• Vegan*Core - focuses on diet.
Want more vegan blogs? Check out the last vegan blog post or look in the sidebar for the blogroll here at Vegan Convenient.

Monday, January 21, 2008

Quick meals from books

There are different ways to get food on the table quickly and easily. One way is to use convenience food, one focus of this blog. A good cookbook for this approach is Conveniently Vegan (see link at right). This book offers many meals that require only a few easily-found ingredients, many of which can be from the cupboard or freezer.

Another approach, also frequently used in this blog, is to put together fresh ingredients or foods that you have made yourself previously when you had a few minutes. A cookbook that uses this approach is 20 Minutes to Dinner (see also the link on the right, just added today). This book is aimed more at people who like to cook, at least some of the time. It offers directions to cook or prepare many "components" of dishes, like dried beans or "breast of tofu" or vegetarian "sausage", so that you have, in essence, your own "convenience foods". Throughout the book are some lovely alternatives to everyday items that you can usually throw together very quickly, too - like the banana milk I made today to put on my cereal (banana, cold water, vanilla and a blender). Obviously, the advantage to making your own is that you know exactly what is in it. These foods may also save money.

20 Minutes also offers a food prep and nutrition chapter, with information on what equipment you need (very little) and on getting the most nutritional bang for the buck.

Some folks have posted complaints on that it often takes longer than 20 minutes to get dinner on the table, using this book. From what I have sampled and read, I'd say this is probably true. However, the more skilled you are with your equipment the sooner you will get that meal out there. It's probably a good idea to assume it will take a half-hour most of the time, and sometimes you'll be pleasantly surprised.

Breakfast potatoes variation

I never get tired of potato variations. This one features soyrizo - which I note keeps better than the meat version and, as I have noted before, tastes every bit as good - and fresh baby spinach. These directions make plenty for two.

1-2 Tablespoons olive or neutral oil
1/4 large onion (or 1 small onion)
1 large baking potato (can also use new potatoes)
1/3 package of soyrizo (soy version of chorizo)
1/4 pound mushrooms
handful of fresh spinach leaves
parsley, salt, pepper

Chop up the onion, saute at medium heat until a bit soft. Add the chorizo, smash around the pan, fry until it starts to crisp up. Chop up the mushrooms roughly, toss into the mix and keep turning to get them cooked a bit. While the mix is cooking, slice the potato thinly, then add. Turn over several times to mix, then cover for a few minutes to let the potato get nearly cooked through. Take off the cover, turn as needed to get to the doneness and crispiness that you desire. Near the end, throw in the spinach leaves, cover again to steam a bit. Take off the cover, cook to desired doneness. Serve sprinkled with parsley, offer salt and pepper.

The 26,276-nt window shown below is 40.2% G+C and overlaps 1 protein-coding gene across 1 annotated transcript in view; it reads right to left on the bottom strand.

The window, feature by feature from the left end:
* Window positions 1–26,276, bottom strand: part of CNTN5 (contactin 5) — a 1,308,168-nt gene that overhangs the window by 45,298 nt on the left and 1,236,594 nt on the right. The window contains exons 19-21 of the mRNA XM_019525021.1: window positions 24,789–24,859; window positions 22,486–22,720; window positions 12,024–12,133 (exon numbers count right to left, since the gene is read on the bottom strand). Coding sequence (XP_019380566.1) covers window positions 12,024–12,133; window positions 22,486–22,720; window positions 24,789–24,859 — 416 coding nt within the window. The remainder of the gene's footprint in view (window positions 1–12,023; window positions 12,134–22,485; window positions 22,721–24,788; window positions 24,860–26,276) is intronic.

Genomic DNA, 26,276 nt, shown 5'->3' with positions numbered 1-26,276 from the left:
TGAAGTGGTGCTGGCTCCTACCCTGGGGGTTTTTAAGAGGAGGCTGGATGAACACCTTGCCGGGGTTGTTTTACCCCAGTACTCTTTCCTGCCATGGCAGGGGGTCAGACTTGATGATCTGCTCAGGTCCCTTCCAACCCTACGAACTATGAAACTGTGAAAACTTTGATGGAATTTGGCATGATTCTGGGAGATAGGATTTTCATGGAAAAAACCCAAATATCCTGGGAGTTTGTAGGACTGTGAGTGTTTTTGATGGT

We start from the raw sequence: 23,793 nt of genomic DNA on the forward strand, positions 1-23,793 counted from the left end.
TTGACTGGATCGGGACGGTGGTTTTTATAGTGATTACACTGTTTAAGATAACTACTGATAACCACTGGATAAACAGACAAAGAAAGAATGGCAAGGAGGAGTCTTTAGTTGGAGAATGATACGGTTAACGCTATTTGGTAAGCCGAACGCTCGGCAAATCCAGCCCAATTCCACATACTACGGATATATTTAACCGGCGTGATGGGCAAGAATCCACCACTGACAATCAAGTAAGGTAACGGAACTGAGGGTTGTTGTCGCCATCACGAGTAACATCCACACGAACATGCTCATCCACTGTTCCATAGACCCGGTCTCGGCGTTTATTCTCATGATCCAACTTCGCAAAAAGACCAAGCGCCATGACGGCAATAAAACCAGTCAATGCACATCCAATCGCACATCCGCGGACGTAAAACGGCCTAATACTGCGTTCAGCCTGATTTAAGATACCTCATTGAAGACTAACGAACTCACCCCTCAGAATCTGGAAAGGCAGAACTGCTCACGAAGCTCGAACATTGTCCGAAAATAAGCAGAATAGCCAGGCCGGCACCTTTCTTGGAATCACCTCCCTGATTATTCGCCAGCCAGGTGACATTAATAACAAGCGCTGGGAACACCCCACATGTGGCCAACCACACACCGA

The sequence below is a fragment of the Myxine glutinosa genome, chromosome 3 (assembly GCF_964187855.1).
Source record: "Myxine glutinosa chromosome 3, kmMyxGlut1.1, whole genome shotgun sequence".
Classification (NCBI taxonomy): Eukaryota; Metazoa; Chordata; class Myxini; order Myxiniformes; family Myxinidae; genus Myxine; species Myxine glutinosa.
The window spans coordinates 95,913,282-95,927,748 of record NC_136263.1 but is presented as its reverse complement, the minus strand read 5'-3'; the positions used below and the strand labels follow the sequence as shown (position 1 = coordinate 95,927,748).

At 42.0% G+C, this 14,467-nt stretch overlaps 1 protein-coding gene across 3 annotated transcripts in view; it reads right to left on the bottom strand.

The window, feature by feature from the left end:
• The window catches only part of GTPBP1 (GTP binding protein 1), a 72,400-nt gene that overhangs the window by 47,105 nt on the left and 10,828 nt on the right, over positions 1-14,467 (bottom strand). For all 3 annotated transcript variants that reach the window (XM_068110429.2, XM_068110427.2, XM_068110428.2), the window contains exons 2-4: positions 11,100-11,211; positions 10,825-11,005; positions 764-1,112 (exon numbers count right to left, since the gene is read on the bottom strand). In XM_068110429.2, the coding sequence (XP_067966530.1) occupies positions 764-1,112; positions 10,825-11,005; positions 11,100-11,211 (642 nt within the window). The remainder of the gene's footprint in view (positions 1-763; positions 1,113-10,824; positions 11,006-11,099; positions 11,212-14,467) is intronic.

As usual with this type meal the ingredients and amounts are totally in your power. You might prefer to make it with leftover potatoes, already cooked, or put the sliced potatoes in the microwave for a few minutes to cook before adding. If they are sliced thinly enough they do cook fairly quickly in the pan, so it's up to you.

Picture of soyrizo stolen from the urban granola -

Friday, January 18, 2008

The Hungry Vegan: first impressions

My Hungry Vegan order showed up today, right on time. The box was sitting on my front porch when I arrived home after a day away.

I opened it and found a styrofoam cooler with sealed bags inside, along with two ice packs, which were still mostly frozen.

On top of the bags was a letter listing the food items enclosed and some notes about the food.

I lay all the items out on the table so i could look at them.

There were two soups (lentil and carrot bisque), eight meal items (including a quick bread), and two desserts. The carrot bisque soup bag was not sealed all the way and therefore when I took it out it dripped a few drops. The pie was pretty smashed - I wonder why they thought that would travel well! I went ahead and heated the bisque, along with a potato-rosemary-olive-sun-dried tomato mix, for dinner:

The food was good. What I ate actually reminded me of meals I make myself when I am paying a bit of attention and even actually following a recipe. And it was filling enough. I think two people could have had the soup. I haven't tried anything else yet.

My first impression is that there could be better quality control. That soup should not have leaked. All seals should be tested - surely there is a way to do that. And the pie might have done better packed differently, or left out altogether. I do think this is a good option to have available, especially if you do not want to cook (or can't) and don't live near good delivery places. The shipping cost is rather high outside the regional area, so it also makes more sense for people inside that area than for people like me, but the cost of the food is quite reasonable and sometimes we can justify the shipping expense.